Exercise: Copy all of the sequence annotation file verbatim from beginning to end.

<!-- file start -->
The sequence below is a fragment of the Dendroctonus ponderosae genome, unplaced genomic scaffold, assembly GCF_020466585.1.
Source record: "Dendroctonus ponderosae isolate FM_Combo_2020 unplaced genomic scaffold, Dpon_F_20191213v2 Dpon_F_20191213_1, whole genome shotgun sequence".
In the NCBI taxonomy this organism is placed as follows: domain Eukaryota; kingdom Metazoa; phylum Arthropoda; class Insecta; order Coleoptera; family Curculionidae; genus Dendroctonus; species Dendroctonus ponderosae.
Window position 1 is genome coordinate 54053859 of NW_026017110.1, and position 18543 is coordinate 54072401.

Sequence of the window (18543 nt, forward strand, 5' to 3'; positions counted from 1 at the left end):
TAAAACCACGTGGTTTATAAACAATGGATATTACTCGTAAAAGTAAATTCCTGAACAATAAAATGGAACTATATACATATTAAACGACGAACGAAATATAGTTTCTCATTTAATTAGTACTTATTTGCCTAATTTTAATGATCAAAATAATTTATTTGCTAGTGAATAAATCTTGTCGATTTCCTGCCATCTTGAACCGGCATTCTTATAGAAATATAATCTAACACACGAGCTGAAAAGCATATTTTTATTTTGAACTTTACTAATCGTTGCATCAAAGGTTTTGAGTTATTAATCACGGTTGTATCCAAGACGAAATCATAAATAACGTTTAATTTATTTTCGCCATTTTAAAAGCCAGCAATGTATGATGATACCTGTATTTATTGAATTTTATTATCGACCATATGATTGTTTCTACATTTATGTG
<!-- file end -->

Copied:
The sequence below is a fragment of the Dendroctonus ponderosae genome, unplaced genomic scaffold, assembly GCF_020466585.1.
Source record: "Dendroctonus ponderosae isolate FM_Combo_2020 unplaced genomic scaffold, Dpon_F_20191213v2 Dpon_F_20191213_1, whole genome shotgun sequence".
In the NCBI taxonomy this organism is placed as follows: domain Eukaryota; kingdom Metazoa; phylum Arthropoda; class Insecta; order Coleoptera; family Curculionidae; genus Dendroctonus; species Dendroctonus ponderosae.
Window position 1 is genome coordinate 54053859 of NW_026017110.1, and position 18543 is coordinate 54072401.

Sequence of the window (18543 nt, forward strand, 5' to 3'; positions counted from 1 at the left end):
TAAAACCACGTGGTTTATAAACAATGGATATTACTCGTAAAAGTAAATTCCTGAACAATAAAATGGAACTATATACATATTAAACGACGAACGAAATATAGTTTCTCATTTAATTAGTACTTATTTGCCTAATTTTAATGATCAAAATAATTTATTTGCTAGTGAATAAATCTTGTCGATTTCCTGCCATCTTGAACCGGCATTCTTATAGAAATATAATCTAACACACGAGCTGAAAAGCATATTTTTATTTTGAACTTTACTAATCGTTGCATCAAAGGTTTTGAGTTATTAATCACGGTTGTATCCAAGACGAAATCATAAATAACGTTTAATTTATTTTCGCCATTTTAAAAGCCAGCAATGTATGATGATACCTGTATTTATTGAATTTTATTATCGACCATATGATTGTTTCTACATTTATGTG